Rana Divyank Chaudhary is Junior Research Fellow at the Department of East Asian Studies, University of Delhi. He has a Masters in Conflict Analysis and Peacebuilding from Jamia Millia Islamia University, New Delhi. His main interests are international relations and strategic studies.

Indian democracy's very public hysterics on communal intolerance rage on. The debates have become a platform for the first time in independent India's history for both opinion leaders and common masses to engage on this issue. Prior to this, India has had communal incidents. This time the country is witnessing a social inquiry on an unprecedented scale. In the wake of Paris's Black Friday attacks, perhaps, the Indian debate may also gain a new perspective.

While common perception portrays Prime Minister Narendra Modi's government as being on the defensive, there is hope and, indeed, signs that he would inherit a more tolerant and resilient country when the dust has settled. It follows that the Prime Minister's grand vision of a materially powerful India with a global standing will gain more traction as the grand narrative of Indian nationalism absorbs a new dimension within its domestic space.

It must begin with Paris. Why should Paris matter? It may be France's 9/11 moment and the Islamic State its Taliban, but it is also a wholly distinct watershed event. On the one hand, the perpetrators were French citizens who grew up in an assimilationist state. France's state practice of prohibitive secularism alienated its immigrants much before socially debated and instituted checks and balances could safeguard against their disenchantment. On the other hand, the French society offered a safe haven to the refugees escaping the violent turmoil in North Africa and Middle East and is emblematic of the values and freedoms long denied to them. So, while there may have been fervent calls to condemn and prevent the killing of non-combatant civilians be it France or Lebanon, these should not serve to avert attention from the larger lessons of Paris for India.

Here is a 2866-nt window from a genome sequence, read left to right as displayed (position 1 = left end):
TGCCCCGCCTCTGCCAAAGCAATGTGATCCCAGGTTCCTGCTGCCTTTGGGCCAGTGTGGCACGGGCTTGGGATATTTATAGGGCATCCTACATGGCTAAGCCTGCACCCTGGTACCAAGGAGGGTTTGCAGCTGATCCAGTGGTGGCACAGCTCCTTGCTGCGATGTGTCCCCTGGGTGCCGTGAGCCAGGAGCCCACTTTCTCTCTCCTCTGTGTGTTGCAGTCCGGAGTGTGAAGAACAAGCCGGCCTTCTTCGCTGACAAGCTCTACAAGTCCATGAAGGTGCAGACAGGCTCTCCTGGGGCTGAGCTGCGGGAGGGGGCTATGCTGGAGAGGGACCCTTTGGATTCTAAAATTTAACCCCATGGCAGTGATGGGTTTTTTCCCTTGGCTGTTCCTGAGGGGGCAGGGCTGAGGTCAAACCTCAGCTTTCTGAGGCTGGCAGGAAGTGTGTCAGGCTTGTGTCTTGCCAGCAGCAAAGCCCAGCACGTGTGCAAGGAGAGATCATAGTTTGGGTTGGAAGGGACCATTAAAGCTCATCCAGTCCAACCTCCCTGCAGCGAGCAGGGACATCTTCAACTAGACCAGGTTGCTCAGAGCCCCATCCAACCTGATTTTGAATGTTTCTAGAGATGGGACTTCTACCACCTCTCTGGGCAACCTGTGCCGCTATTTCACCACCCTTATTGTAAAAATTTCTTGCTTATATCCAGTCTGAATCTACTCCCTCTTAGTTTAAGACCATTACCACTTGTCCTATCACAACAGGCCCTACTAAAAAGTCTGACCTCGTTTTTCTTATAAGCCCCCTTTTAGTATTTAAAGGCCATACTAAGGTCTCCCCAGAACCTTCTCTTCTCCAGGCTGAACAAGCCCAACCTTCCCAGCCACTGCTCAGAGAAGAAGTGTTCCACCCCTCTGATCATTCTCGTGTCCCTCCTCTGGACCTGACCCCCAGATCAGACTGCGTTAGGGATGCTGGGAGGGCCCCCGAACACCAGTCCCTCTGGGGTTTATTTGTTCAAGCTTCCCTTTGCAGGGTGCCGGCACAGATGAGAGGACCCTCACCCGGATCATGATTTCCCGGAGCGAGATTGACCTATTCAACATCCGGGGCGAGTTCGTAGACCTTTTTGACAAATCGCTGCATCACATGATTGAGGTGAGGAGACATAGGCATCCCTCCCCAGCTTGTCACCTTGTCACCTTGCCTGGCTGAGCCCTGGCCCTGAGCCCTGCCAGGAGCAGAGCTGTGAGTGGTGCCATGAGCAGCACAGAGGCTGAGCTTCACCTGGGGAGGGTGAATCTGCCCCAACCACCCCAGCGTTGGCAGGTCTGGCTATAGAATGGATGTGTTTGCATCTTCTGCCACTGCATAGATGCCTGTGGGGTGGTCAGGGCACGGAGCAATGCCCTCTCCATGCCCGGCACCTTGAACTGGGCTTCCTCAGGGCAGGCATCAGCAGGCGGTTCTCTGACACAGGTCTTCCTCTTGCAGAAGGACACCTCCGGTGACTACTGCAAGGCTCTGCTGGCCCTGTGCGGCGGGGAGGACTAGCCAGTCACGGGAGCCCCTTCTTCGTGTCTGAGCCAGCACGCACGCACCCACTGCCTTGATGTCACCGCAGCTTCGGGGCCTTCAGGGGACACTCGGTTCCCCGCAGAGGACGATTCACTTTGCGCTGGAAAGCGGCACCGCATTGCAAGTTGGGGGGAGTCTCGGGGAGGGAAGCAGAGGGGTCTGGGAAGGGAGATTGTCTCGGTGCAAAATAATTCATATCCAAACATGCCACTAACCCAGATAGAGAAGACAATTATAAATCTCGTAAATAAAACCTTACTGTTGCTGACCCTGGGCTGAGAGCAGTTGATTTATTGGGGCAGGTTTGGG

Let us consider the unique circumstances in which India is debating religious intolerance. Statistics categorically show that there has been a marked decrease in incidents of communal violence in India since the election of the National Democratic Alliance (NDA) to power:

But the Indian public was forewarned of its new prime minister's controversial record on inclusive politics and many sections of it have been pre-emptive in alleging his government's complicity in the seeming deterioration in internal communal harmony.

There is a sharp focus on the government's position on communalism, religious intolerance, and the various civil rights which do not find favour with the religiously minded. Ironically and most significantly, even though Hindu nationalism remains popular among the government's supporters, their rallying cry no longer targets the country's Muslims in the same way as before.

The debate has served to polarize the people not on the expected lines of Hindu majority versus Muslim minority. Instead, the 'divide' is between those who fear that India is growing intolerant of its minorities' beliefs and practices and those who claim India is a safer place for its minorities than ever and the safest place for all sects of Muslims in the world today. In the 1990s, this would have been improbable for the generations that witnessed the destruction of Babri Masjid, Mumbai bomb blasts, Kashmir militancy, and Indo-Pak wars.